Posted on : Sun, 10 Dec 2023
Commodity markets have been experiencing unprecedented bouts of volatility and dislocation since the pandemic started in early 2020. In fact, shocks to commodity markets have been so significant that prices followed boom and bust swings in relatively short order over the last few years.
The negative demand shock from the Covid-19 pandemic initially triggered deflationary pressures that rapidly pushed commodity prices to multi-decade lows. The Bloomberg Commodity Index, a leading benchmark for general commodity price movements, plummeted from January to late April 2020. However, it did not take long for unprecedented policy stimulus to spur a significant global economic recovery, which supported commodity prices. After a healthy period of economic recovery, excess global demand, combined with supply constraints and the Russo-Ukrainian conflict shock, led to a spiral of high prices in late 2021 and early 2022. High commodity prices seemed to have reached a zenith mid- last year, before a significant correction. This was mainly driven by the Chinese slow down, high inflation squeezing real incomes, and the unexpected increase of oil supply on the back of strategic inventory releases.
A closer look at commodity price movements can shed light on important aspects of the global economic outlook. The price development of selected commodities conveys relevant macroeconomic information, including trends on sentiment and inflation, often leading or confirming cyclical turning points. Our analysis focuses on three trends within the latest evolution of commodity markets that could be an indicator for the global macro outlook in the coming months.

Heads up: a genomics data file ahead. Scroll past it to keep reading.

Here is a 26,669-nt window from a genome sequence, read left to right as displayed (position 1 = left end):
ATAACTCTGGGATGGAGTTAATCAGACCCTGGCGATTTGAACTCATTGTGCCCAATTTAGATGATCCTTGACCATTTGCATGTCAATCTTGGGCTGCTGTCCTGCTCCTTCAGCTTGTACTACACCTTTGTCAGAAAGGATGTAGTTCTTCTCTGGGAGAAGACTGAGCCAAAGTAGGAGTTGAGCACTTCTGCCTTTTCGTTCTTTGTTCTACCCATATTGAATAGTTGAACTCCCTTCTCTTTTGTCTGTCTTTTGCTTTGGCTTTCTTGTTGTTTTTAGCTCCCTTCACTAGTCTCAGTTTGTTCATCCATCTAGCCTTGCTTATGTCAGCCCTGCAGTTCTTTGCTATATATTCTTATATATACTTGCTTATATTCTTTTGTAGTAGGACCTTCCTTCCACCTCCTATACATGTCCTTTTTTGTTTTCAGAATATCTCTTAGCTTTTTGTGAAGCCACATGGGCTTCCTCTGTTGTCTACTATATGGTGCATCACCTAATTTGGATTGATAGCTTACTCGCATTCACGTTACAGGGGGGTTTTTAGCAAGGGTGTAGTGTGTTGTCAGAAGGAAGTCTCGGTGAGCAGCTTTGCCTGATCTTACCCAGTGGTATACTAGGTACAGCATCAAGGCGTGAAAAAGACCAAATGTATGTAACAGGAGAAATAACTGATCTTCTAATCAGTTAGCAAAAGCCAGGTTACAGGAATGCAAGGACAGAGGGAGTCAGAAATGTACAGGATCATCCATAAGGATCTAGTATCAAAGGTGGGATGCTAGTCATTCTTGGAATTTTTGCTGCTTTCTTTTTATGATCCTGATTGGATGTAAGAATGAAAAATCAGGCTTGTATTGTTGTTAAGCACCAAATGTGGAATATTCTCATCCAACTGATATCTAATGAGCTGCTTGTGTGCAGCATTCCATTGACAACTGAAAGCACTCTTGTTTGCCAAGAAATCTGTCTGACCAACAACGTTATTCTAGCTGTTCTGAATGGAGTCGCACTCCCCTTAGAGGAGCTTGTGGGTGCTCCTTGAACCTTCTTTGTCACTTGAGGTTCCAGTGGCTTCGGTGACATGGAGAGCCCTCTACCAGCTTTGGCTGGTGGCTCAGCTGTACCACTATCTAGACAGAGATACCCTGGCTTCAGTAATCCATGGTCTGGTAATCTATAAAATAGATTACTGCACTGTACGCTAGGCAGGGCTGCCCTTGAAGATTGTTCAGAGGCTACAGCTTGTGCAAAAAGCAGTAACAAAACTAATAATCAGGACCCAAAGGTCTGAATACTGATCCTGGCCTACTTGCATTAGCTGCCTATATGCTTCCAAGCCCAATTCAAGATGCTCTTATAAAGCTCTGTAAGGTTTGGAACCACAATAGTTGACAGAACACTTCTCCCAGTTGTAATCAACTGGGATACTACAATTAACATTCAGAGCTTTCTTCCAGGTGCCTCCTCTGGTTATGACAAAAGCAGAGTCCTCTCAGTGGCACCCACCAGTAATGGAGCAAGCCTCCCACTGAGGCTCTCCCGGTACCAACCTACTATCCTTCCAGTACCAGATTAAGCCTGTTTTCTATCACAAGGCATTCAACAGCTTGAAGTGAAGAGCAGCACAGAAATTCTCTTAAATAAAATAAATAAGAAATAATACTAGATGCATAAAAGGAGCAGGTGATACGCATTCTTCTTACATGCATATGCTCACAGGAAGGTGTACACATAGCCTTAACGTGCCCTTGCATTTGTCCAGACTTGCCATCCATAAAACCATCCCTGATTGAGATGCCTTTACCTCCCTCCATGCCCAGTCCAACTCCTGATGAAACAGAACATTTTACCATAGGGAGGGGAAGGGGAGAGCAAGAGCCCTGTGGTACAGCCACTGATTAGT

First, commodity prices seem to challenge the “soft landing” narrative, i.e., the idea that inflation can be brought back to the target of major central banks without causing a recession. In fact, commodity prices are pointing to at least a shallow recession across major advanced economies. This is expressed in the more pronounced correction of highly cyclical commodities, such as energy and base metals. Within energy, Brent crude oil prices, while still slightly above pre-pandemic levels, are down 37% from their recent peak. Within base metals and forest products, copper and lumber prices, important proxies for activity in China and the US, have also collapsed from their recent peaks. Such price performance suggests that the global growth outlook is still dominated by headwinds, despite the recent re-acceleration of the US economy.
Second, precious metals are also pointing to a weak global economy. Gold prices are close to all-time highs. However, silver prices, key as an input for the new economy (technology and clean energy industries), are significantly below its recent highs and have fallen significantly in recent months. This suggests that some pressures were released from the real economy as demand for silver tends to be cyclical. A rising gold-to-silver ratio amid a strong gold performance is a sign that deflationary pressures are taking hold with a slow down in overall demand and economic activity.
Third, the combination of robust gold prices with falling 10-year US Treasury yields in recent months suggests that investors are now more inclined to think that uncertainty is heightened and the global economy should slow down further. While gold seems to have de-coupled from inflation trends since the pandemic, it is still a traditional safe-haven asset to hold in times of uncertainty and negative macro developments. Higher safe-haven demand in highly macro-driven asset classes tend to be correlated to a cyclical downturn rather than periods of economic re-acceleration.
All in all, recent developments in commodity markets are not conveying a message of global macro strength, despite robust US consumers and the re-acceleration of the world’s largest economy over the previous quarter. The sharp correction in cyclical commodities point to more growth headwinds whereas precious metals suggest high safe-haven demand. Uncertainty is paramount in the global outlook and commodity prices point that the worst may not be over when it comes to economic activity.
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